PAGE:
and at times, the last steps across the bathroom,
you make a dazzling trail, the petals
the flower girl scatters under the feet of the bride.
The crows on the limb were marauding
freshly laid eggs from a blue jay
when I came home from the grocery
with those white plastic sacks, looped around my wrists.
Milk was on sale, two dollars per gallon
disposable diapers and condoms
bread, bananas and beer. Then
I remember I forgot to buy tampons.
I was reaching for them in the hygiene aisle
when along came Barbara pushing an empty
shopping cart, slim stunning Barbara
a perfect size five, a childless woman by choice
who took charge of a university project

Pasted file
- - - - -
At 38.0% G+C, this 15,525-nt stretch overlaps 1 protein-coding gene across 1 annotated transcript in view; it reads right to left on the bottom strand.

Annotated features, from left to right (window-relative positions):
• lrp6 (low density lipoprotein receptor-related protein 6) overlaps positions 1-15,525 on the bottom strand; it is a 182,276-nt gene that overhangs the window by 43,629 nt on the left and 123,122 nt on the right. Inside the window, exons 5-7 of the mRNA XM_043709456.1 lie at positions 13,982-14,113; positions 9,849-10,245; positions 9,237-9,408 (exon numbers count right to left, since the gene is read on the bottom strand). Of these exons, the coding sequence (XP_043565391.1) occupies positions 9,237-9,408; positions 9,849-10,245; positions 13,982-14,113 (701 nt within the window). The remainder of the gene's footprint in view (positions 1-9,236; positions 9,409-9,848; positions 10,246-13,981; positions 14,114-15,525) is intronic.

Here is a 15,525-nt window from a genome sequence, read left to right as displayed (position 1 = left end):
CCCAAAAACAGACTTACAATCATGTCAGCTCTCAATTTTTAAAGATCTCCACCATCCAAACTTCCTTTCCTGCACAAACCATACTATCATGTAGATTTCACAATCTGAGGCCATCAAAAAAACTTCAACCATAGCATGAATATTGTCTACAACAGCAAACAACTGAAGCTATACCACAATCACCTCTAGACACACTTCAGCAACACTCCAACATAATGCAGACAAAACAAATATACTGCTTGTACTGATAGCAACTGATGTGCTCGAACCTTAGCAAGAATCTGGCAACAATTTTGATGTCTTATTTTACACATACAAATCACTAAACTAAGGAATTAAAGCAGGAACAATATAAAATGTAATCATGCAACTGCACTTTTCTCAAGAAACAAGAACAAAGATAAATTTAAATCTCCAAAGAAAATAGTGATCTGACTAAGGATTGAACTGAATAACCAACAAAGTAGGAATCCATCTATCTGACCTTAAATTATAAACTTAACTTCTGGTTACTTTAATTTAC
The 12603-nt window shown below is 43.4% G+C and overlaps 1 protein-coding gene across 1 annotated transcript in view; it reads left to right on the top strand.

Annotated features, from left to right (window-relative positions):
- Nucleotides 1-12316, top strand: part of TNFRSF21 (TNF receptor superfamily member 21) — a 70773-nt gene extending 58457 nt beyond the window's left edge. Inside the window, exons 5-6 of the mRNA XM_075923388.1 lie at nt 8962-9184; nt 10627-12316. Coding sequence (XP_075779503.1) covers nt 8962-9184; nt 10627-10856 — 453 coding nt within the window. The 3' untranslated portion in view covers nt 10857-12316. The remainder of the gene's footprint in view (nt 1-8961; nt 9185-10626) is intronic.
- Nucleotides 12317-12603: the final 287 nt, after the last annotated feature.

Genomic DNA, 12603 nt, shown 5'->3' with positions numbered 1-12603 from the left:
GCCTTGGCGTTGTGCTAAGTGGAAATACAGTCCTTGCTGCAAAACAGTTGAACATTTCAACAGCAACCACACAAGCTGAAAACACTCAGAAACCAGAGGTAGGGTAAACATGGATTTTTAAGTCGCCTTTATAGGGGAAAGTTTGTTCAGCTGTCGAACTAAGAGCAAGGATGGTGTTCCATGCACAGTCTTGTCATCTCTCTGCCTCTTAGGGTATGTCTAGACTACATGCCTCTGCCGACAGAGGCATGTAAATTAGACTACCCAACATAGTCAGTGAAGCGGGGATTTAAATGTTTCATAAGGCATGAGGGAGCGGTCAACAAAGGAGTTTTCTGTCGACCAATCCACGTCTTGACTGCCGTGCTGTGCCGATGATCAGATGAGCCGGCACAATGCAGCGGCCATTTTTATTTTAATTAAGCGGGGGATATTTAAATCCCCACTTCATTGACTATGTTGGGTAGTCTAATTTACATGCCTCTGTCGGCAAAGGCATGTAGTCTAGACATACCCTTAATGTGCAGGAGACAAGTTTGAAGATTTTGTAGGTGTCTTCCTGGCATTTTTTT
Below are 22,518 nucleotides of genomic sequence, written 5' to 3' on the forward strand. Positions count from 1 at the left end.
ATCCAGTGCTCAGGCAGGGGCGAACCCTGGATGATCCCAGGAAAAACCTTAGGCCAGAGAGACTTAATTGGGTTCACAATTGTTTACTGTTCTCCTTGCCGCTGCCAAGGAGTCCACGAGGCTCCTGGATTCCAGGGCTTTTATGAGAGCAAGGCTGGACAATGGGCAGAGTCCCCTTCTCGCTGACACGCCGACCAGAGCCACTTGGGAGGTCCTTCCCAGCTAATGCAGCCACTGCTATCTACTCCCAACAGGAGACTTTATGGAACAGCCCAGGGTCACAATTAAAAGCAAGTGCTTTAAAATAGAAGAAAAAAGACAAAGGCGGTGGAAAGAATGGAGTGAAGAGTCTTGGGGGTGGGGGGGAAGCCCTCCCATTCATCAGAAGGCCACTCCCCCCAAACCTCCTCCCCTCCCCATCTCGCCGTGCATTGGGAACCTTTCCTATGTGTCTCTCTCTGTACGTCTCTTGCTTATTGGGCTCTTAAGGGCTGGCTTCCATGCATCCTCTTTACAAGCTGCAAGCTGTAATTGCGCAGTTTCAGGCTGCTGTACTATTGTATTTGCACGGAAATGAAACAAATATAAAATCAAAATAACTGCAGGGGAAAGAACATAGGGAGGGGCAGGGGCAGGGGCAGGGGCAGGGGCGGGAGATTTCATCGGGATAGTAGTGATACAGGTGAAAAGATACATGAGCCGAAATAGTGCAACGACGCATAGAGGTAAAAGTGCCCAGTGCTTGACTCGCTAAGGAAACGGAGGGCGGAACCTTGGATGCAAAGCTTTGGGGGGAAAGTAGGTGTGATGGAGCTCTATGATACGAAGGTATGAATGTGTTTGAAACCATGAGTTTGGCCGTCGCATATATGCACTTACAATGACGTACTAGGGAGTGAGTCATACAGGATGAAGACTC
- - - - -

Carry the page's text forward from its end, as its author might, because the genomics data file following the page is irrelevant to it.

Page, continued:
the focus of which was the male human penis
and which according to years of serious study
is apparently shaped like it is for a purpose.
Consider the curve in the stiff part of the shaft
and the angular head at the tip, it’s fashioned a bit
like a scoop or a shovel, not for pleasuring but
rather to scrape away another man’s sperm
leaving plenty of room for its own.
Now I think of his penis, my nakedness, the wine,
the way he leaned me over the back of the sofa,
I still feel him kissing the nape of my neck
the way he left me there damp and moaning,
staring a hole through my scrambled eggs.
Finally it dawns on me those tampons
I failed to remember to buy at the store
won’t be needed for nine months or more
and I wish I knew where in the world those
terrible crows were going; quarrelling, wings flapping
beaks snapping, irrepressible and laden with life
flung like buckshot against the goddamned sky.
—from Rattle #29, Summer 2008